Spontaneous abortion (SAB), or miscarriage, is the term used for a pregnancy that ends on it's
own, within the first 20 weeks of gestation. The medical name spontaneous abortion (SAB) gives many women
a negative feeling, so throughout this article we will refer to any type of spontaneous abortion or pregnancy loss
under 20 weeks as miscarriage.
Miscarriage is the most common type of pregnancy loss, according to the American College of
Obstetricians and Gynecologists (ACOG). Studies reveal that anywhere from 10-25% of all clinically recognized
pregnancies will end in miscarriage. Chemical pregnancies may account for 50-75% of all miscarriages. This
occurs when a pregnancy is lost shortly after implantation, resulting in bleeding that occurs around the time of
her expected period. The woman may not realize that she conceived when she experiences a chemical pregnancy.
Most miscarriages occur during the first 13 weeks of pregnancy. Pregnancy can be such an
exciting time, but with the great number of recognized miscarriages that occur, it is beneficial to be informed
about miscarriage, in the unfortunate event that you find yourself or someone you know faced with one.
There can be many confusing terms and moments that accompany a miscarriage. There are different
types of miscarriage, different treatments for each, and different statistics for what your chances are of having
one. The following information gives a broad overview of miscarriage. This information is provided to help equip
you with knowledge so that you might not feel so alone or lost if you face a possible miscarriage situation. As
with most pregnancy complications, remember that the best person you can usually talk to and ask questions of is
your health care provider.
Why do miscarriages occur?
The reason for miscarriage is varied, and most often the cause cannot be identified. During the
first trimester, the most common cause of miscarriage is chromosomal abnormality - meaning that something is not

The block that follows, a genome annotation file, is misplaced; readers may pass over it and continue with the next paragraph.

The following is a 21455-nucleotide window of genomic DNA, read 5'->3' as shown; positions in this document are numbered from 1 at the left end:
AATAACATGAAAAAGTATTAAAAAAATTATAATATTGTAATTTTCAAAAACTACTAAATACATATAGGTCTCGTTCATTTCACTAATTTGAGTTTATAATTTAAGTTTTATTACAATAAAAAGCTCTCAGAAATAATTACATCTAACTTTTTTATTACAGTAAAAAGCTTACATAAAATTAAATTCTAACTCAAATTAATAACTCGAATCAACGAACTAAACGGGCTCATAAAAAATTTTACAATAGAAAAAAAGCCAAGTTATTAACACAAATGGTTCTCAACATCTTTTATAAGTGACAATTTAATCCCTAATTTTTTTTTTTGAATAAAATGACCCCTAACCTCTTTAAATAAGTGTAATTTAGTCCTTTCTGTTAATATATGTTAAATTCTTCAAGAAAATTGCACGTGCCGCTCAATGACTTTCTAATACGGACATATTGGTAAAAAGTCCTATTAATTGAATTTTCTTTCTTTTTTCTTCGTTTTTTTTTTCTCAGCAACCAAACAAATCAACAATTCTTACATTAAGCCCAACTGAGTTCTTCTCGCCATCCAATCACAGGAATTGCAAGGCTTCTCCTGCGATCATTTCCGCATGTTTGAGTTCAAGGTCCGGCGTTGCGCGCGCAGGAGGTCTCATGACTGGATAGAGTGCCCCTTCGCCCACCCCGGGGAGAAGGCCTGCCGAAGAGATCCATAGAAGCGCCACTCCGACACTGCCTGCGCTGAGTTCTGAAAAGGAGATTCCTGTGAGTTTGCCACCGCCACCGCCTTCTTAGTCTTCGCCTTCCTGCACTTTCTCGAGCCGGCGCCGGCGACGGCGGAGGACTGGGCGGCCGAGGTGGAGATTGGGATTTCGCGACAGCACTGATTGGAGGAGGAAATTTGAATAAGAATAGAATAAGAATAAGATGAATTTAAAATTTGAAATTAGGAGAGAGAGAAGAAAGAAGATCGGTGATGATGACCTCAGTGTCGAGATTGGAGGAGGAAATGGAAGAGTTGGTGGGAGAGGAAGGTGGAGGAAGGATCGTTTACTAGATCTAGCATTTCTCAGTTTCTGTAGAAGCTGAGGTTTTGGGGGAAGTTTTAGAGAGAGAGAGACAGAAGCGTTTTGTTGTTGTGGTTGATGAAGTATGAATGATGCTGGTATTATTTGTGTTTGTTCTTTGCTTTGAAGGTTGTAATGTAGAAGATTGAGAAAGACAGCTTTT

correct with the baby's chromosomes. Most chromosomal abnormalities are the cause of a faulty egg or sperm cell, or
are due to a problem at the time that the zygote went through the division process. Other causes for miscarriage
include (but are not limited to):
Hormonal problems, infections or maternal health problems
Lifestyle (i.e. smoking, drug use, malnutrition, excessive caffeine and exposure to radiation or toxic
Implantation of the egg into the uterine lining does not occur
Factors that are not proven to cause miscarriage are sex, working outside the home (unless in a
harmful environment) or moderate exercise.
What are the chances of having a Miscarriage?
For women in childbearing years, the chances of having a miscarriage can range from 10-25%, and
in most healthy women the average is about a 15-20% chance.
An increase in maternal age affects the chances of miscarriage
Women under the age of 35 yrs old have about a 15% chance of miscarriage
Women who are 35-45 yrs old have a 20-35% chance of miscarriage
Women over the age of 45 can have up to a 50% chance of miscarriage
A woman who has had a previous miscarriage has a 25% chance of having another (only a slightly elevated
risk than for someone who has not had a previous miscarriage)
What are the Warning signs of Miscarriage:
If you experience any or all of these symptoms, it is important to contact your doctor or a
medical facility to evaluate if you could be having a miscarriage:
Mild to severe back pain (often worse than normal menstrual cramps)
True contractions (very painful happening every 5-20 minutes)
Brown or bright red bleeding with or without cramps (20-30% of all pregnancies can experience some
bleeding in early pregnancy, with about 50% of those resulting in normal pregnancies)
Tissue with clot like material passing from the vagina
Sudden decrease in signs of pregnancy
The different types of Miscarriage:
Miscarriage is often a process and not a single event. There are many different stages or types
of miscarriage. There is also a lot of information to learn about healthy fetal development so that you might get a